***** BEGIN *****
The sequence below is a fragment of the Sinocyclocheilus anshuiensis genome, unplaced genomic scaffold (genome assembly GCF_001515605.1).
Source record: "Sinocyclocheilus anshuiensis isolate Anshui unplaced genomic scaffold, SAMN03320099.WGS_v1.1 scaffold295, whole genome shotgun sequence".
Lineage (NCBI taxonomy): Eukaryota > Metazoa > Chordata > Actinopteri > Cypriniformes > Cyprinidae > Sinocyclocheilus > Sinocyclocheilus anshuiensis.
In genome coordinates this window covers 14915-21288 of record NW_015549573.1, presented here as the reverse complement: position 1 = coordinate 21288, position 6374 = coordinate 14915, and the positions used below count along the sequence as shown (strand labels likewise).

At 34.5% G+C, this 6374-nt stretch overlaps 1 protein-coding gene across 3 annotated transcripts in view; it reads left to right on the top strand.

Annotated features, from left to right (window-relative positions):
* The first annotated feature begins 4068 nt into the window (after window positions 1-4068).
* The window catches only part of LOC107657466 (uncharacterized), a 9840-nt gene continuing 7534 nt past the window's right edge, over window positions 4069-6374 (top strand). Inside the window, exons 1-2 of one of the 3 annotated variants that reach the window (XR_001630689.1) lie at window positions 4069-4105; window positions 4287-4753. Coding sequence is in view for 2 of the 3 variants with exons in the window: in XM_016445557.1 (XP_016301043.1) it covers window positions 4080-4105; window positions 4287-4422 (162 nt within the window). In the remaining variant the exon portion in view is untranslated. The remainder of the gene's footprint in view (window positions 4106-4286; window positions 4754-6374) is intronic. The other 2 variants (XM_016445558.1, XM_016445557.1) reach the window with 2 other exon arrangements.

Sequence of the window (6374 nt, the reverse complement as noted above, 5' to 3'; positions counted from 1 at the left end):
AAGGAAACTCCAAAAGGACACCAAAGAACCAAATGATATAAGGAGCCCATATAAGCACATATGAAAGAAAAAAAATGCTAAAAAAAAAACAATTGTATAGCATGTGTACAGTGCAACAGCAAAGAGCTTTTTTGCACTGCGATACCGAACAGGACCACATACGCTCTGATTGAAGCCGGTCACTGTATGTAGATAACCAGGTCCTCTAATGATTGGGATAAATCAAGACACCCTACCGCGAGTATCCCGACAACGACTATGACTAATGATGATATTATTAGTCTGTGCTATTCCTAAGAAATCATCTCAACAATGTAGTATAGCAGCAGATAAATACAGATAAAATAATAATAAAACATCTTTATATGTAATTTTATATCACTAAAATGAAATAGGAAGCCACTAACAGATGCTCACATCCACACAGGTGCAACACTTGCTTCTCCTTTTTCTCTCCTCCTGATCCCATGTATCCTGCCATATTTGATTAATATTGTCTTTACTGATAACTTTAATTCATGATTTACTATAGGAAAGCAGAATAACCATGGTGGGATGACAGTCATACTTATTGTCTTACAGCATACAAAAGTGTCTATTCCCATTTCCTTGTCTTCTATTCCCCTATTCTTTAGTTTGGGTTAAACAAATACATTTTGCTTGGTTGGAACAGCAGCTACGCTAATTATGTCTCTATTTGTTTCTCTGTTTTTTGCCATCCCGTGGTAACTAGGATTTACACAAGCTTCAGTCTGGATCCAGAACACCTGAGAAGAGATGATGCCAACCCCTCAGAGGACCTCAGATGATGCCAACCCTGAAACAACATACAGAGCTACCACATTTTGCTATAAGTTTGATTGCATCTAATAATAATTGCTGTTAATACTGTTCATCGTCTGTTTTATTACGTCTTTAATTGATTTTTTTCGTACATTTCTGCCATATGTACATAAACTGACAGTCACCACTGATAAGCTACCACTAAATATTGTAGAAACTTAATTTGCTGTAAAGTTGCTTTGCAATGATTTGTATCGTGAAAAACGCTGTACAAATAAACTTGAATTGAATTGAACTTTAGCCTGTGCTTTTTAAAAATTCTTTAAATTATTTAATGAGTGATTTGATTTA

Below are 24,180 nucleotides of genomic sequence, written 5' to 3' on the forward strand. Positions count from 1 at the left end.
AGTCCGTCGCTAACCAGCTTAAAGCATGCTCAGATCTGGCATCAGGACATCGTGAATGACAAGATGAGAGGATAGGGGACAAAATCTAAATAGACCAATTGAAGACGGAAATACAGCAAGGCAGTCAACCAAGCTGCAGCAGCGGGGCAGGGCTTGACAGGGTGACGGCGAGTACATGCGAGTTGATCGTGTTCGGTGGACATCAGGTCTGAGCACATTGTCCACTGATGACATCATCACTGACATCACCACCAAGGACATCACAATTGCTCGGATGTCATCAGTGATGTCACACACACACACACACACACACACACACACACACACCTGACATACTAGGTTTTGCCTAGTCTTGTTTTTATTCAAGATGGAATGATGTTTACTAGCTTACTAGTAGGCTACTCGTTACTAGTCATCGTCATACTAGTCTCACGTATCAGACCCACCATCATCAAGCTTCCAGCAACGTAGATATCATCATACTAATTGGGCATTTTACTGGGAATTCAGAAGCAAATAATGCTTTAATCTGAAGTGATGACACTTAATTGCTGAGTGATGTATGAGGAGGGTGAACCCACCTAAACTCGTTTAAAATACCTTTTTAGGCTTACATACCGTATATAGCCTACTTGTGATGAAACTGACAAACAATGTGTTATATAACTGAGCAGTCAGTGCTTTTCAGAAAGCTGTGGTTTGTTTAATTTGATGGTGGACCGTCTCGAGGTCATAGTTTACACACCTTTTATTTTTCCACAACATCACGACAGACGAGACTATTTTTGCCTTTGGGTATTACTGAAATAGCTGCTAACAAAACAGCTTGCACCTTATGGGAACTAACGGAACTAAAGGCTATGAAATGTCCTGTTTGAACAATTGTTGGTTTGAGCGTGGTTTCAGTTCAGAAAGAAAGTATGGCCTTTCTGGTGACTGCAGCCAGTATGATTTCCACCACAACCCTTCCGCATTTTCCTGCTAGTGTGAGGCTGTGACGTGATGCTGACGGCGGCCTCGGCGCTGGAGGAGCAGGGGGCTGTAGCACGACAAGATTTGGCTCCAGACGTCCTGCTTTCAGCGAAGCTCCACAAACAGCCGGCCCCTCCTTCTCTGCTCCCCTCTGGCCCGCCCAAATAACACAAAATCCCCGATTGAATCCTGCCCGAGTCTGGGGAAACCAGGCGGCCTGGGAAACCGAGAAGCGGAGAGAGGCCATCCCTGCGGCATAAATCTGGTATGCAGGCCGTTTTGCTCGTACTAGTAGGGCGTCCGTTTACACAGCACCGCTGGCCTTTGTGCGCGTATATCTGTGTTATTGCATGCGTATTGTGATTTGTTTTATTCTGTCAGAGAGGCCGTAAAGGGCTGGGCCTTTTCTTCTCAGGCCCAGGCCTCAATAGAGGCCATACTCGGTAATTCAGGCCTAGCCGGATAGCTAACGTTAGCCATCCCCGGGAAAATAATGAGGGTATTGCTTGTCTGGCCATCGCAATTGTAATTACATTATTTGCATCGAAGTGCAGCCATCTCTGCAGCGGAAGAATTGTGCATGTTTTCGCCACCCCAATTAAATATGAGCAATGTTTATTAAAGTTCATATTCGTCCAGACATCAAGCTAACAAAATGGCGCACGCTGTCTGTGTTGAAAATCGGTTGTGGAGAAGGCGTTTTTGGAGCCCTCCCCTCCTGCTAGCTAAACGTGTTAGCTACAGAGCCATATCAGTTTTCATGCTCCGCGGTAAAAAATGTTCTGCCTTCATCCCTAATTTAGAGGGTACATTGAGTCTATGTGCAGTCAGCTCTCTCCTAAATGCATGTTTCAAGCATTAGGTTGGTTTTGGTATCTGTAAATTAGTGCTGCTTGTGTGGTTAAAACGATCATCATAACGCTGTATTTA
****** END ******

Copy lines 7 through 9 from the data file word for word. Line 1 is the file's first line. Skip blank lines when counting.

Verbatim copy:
* The first annotated feature begins 4068 nt into the window (after window positions 1-4068).
* The window catches only part of LOC107657466 (uncharacterized), a 9840-nt gene continuing 7534 nt past the window's right edge, over window positions 4069-6374 (top strand). Inside the window, exons 1-2 of one of the 3 annotated variants that reach the window (XR_001630689.1) lie at window positions 4069-4105; window positions 4287-4753. Coding sequence is in view for 2 of the 3 variants with exons in the window: in XM_016445557.1 (XP_016301043.1) it covers window positions 4080-4105; window positions 4287-4422 (162 nt within the window). In the remaining variant the exon portion in view is untranslated. The remainder of the gene's footprint in view (window positions 4106-4286; window positions 4754-6374) is intronic. The other 2 variants (XM_016445558.1, XM_016445557.1) reach the window with 2 other exon arrangements.

Sequence of the window (6374 nt, the reverse complement as noted above, 5' to 3'; positions counted from 1 at the left end):